From political wilderness to pole position to become Italy’s first female prime minister, this is the moment Giorgia Meloni has been waiting for all her political life, since she first started as a far-right teen activist in a working class district of Rome.
A hard grafter and canny politician, she presented two faces on the campaign trail this election.
Her signature hard-edged, firebrand tones on the one hand, and a more measured, conservative persona, on the other. She hoped that would attract a more mainstream vote. The gamble paid off. She’s headed for Palazzo Chigi – the prime minister’s residence. A veritable dream come true.
But not for everyone. Millions of Italians didn’t vote for her. They say they don’t recognise themselves in her nationalist, protectionist proposals, her anti-immigration rhetoric and conservative family mores.
Giorgia Meloni’s ardent nationalism really worries Brussels. Italy is the bloc’s third largest economy and one of its founding members. Ms Meloni is a deep Eurosceptic at heart. On the campaign trail she often spoke of Italy being downtrodden by the EU’s bigger and more wealthy members. And while she’s steered clear of calling for Italy to leave the euro or the European Union altogether, she is thought likely to team up with members seen by Brussels as “problematic” – Hungary and Poland – particularly when it comes to migration.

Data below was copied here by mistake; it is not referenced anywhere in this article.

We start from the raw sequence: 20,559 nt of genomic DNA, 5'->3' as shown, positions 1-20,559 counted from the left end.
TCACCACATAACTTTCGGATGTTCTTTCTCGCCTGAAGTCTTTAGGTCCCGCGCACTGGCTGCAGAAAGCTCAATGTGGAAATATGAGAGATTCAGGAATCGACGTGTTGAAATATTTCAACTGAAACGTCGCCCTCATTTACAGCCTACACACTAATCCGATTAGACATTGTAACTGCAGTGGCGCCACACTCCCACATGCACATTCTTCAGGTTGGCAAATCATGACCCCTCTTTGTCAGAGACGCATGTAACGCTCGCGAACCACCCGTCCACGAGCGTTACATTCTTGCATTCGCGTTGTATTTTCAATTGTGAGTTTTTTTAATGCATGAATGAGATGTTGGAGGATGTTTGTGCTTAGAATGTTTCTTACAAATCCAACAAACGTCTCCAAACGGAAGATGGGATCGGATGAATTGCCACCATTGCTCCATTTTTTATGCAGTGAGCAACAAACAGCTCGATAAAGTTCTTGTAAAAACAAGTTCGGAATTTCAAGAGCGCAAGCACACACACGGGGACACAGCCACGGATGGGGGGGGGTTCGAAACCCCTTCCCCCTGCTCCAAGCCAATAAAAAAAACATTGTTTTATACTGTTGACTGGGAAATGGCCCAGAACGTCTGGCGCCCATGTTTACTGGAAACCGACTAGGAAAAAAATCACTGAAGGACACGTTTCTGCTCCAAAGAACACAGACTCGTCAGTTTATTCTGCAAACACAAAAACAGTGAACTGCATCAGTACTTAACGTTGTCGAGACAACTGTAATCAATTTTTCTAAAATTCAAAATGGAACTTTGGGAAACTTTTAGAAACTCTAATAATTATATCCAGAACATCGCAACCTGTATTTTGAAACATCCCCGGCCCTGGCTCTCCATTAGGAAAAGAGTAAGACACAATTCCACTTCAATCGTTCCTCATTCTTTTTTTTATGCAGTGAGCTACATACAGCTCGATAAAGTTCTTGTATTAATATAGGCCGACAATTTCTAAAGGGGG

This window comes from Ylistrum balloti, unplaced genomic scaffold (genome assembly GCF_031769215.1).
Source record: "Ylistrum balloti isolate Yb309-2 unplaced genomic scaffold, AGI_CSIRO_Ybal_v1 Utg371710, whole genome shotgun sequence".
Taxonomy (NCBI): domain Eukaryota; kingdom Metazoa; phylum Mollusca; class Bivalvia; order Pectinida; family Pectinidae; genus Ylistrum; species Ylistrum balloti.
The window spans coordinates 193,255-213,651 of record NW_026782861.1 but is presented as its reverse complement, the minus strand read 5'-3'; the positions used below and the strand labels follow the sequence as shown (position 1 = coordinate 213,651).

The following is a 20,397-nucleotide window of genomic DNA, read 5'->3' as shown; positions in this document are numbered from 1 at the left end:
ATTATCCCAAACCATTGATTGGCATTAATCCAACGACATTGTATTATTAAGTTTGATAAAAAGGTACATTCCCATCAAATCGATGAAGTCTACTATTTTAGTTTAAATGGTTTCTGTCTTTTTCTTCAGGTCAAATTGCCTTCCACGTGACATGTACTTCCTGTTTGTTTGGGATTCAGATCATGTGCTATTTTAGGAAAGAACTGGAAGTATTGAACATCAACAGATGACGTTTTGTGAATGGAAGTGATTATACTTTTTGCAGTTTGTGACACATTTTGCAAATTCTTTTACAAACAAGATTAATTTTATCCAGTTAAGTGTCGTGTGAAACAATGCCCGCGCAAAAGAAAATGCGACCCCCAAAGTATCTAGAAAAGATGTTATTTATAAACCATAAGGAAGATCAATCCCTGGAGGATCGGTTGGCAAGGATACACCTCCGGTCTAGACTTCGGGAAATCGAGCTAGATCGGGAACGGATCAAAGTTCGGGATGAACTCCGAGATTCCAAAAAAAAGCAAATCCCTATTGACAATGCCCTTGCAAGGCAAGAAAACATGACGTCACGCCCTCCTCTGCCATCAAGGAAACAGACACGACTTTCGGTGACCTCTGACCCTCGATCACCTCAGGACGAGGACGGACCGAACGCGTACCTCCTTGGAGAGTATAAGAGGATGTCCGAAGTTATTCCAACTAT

“Brussels shouldn’t panic, though,” Nicoletta Pirozzi of the International Relations Institute in Rome told me. She describes Ms Meloni as a political pragmatist, who’s clocked the importance of EU money, especially the eagerly anticipated Covid-19 funds, designed to help boost member states’ economies after the pandemic.
But fiscal discipline could certainly be a flashpoint with Brussels. Italy is one of Europe’s most indebted nations, yet Giorgia Meloni’s welfare promises are considerable. They include more support for the disabled, for childcare, for pensioners and for Italian women. Her attempt, she says, is to encourage them to have more babies and to keep the number of immigrant workers in Italy down.
Those promises add up to a lot of money. As does her business-friendly pledge of a flat tax. Realistic or not, on paper it would mean less government income to play with – and a lot of pressure to borrow more.
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